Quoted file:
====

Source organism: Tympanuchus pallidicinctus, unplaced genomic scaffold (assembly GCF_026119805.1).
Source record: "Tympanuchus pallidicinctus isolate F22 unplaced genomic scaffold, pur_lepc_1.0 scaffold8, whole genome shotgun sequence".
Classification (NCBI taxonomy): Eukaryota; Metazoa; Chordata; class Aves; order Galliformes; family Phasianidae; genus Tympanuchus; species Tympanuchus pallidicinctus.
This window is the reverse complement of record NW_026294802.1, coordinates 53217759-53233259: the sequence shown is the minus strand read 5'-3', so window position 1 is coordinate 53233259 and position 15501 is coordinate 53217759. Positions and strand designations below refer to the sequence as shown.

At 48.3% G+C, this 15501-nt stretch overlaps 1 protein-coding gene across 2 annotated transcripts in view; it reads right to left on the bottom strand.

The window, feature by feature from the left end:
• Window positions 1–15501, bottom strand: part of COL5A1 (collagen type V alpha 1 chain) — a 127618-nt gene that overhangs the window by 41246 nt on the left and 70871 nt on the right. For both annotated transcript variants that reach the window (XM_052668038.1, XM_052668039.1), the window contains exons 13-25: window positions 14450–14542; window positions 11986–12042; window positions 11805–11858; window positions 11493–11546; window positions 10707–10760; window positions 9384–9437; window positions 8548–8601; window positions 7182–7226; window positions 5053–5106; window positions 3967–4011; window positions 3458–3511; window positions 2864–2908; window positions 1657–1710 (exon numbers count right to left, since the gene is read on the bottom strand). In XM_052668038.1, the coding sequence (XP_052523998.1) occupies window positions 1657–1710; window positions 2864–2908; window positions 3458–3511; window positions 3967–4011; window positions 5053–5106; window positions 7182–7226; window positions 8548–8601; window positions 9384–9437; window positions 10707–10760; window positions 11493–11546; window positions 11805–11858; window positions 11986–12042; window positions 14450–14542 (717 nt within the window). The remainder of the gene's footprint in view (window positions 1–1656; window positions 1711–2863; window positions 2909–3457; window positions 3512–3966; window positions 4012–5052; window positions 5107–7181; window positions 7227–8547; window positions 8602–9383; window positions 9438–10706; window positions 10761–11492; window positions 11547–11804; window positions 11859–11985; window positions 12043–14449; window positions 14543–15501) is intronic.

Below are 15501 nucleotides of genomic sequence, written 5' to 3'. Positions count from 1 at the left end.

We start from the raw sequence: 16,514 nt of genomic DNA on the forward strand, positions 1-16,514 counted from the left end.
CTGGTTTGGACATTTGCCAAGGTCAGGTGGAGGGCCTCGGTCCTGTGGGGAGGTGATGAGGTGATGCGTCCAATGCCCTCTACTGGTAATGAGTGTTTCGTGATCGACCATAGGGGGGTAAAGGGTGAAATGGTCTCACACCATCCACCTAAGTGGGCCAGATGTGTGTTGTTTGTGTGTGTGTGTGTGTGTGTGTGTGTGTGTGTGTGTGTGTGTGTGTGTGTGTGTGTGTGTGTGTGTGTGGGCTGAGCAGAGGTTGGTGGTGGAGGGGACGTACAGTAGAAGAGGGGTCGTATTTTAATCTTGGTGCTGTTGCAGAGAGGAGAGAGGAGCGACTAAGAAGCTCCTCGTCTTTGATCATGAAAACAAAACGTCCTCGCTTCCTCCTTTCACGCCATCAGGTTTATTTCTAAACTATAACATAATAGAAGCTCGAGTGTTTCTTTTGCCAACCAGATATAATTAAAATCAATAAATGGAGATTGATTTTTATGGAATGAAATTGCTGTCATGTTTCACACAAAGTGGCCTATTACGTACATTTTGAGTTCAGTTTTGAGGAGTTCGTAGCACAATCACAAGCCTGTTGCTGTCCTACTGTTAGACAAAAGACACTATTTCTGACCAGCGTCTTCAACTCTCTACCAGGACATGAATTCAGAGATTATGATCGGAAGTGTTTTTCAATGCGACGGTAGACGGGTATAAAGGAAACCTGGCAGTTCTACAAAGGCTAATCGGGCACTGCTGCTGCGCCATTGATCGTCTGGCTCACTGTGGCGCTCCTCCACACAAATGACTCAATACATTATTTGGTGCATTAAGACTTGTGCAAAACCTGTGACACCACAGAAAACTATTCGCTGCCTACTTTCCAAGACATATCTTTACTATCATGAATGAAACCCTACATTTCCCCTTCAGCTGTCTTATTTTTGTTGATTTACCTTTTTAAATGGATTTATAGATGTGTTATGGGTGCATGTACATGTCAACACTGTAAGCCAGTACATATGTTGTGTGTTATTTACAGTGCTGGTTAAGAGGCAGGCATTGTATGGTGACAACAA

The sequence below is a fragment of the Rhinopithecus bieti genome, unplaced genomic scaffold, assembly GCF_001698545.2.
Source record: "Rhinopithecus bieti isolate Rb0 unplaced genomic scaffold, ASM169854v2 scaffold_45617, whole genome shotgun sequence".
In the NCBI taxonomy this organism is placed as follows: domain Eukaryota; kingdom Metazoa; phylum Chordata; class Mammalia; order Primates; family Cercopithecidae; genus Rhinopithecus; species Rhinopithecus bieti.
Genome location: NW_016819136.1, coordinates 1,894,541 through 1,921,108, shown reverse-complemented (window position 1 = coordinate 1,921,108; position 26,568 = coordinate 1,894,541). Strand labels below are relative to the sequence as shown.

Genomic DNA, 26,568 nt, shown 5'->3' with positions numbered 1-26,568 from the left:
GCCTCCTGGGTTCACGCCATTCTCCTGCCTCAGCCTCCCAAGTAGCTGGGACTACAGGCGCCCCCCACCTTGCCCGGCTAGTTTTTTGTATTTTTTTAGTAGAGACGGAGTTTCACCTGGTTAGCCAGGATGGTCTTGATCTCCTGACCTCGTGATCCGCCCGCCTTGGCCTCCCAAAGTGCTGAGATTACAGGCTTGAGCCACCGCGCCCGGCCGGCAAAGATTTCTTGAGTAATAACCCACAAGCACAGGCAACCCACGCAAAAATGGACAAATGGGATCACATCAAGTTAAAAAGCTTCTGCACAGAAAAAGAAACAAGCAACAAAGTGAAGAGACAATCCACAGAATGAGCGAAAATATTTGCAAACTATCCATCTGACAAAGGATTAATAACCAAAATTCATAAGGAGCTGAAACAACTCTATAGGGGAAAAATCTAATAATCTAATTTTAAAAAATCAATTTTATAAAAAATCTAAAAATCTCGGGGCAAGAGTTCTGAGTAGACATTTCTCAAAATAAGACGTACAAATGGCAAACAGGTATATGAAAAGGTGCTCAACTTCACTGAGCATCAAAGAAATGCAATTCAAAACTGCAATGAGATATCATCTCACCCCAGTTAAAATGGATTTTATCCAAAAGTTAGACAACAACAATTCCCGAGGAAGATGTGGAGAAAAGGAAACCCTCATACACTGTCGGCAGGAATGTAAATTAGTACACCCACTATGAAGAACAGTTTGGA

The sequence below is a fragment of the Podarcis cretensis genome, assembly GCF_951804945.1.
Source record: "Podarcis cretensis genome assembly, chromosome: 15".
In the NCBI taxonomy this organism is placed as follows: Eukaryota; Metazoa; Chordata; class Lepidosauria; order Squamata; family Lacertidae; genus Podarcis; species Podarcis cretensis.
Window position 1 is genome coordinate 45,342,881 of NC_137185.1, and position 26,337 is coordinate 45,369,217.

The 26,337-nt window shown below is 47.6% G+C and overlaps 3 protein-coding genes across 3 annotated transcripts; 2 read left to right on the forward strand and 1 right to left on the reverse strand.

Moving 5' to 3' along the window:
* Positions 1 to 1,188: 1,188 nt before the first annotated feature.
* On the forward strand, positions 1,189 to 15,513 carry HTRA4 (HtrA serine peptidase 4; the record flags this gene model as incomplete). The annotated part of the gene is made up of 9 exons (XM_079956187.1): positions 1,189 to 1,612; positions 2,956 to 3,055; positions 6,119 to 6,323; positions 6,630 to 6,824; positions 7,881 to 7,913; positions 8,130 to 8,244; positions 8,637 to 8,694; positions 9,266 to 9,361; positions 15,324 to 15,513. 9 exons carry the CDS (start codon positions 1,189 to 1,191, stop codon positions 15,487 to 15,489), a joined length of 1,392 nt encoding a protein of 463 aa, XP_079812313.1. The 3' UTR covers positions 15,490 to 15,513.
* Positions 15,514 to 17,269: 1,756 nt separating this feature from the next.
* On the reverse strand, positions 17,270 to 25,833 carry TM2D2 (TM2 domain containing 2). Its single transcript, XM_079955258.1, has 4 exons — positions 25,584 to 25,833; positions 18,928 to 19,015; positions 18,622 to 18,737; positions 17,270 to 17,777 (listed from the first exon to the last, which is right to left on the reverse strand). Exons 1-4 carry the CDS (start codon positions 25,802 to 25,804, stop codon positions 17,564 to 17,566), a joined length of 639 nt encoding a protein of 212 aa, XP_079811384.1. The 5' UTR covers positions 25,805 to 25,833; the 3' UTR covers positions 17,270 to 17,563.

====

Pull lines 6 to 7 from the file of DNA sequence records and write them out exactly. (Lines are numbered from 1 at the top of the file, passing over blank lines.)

The window, feature by feature from the left end:
• Window positions 1–15501, bottom strand: part of COL5A1 (collagen type V alpha 1 chain) — a 127618-nt gene that overhangs the window by 41246 nt on the left and 70871 nt on the right. For both annotated transcript variants that reach the window (XM_052668038.1, XM_052668039.1), the window contains exons 13-25: window positions 14450–14542; window positions 11986–12042; window positions 11805–11858; window positions 11493–11546; window positions 10707–10760; window positions 9384–9437; window positions 8548–8601; window positions 7182–7226; window positions 5053–5106; window positions 3967–4011; window positions 3458–3511; window positions 2864–2908; window positions 1657–1710 (exon numbers count right to left, since the gene is read on the bottom strand). In XM_052668038.1, the coding sequence (XP_052523998.1) occupies window positions 1657–1710; window positions 2864–2908; window positions 3458–3511; window positions 3967–4011; window positions 5053–5106; window positions 7182–7226; window positions 8548–8601; window positions 9384–9437; window positions 10707–10760; window positions 11493–11546; window positions 11805–11858; window positions 11986–12042; window positions 14450–14542 (717 nt within the window). The remainder of the gene's footprint in view (window positions 1–1656; window positions 1711–2863; window positions 2909–3457; window positions 3512–3966; window positions 4012–5052; window positions 5107–7181; window positions 7227–8547; window positions 8602–9383; window positions 9438–10706; window positions 10761–11492; window positions 11547–11804; window positions 11859–11985; window positions 12043–14449; window positions 14543–15501) is intronic.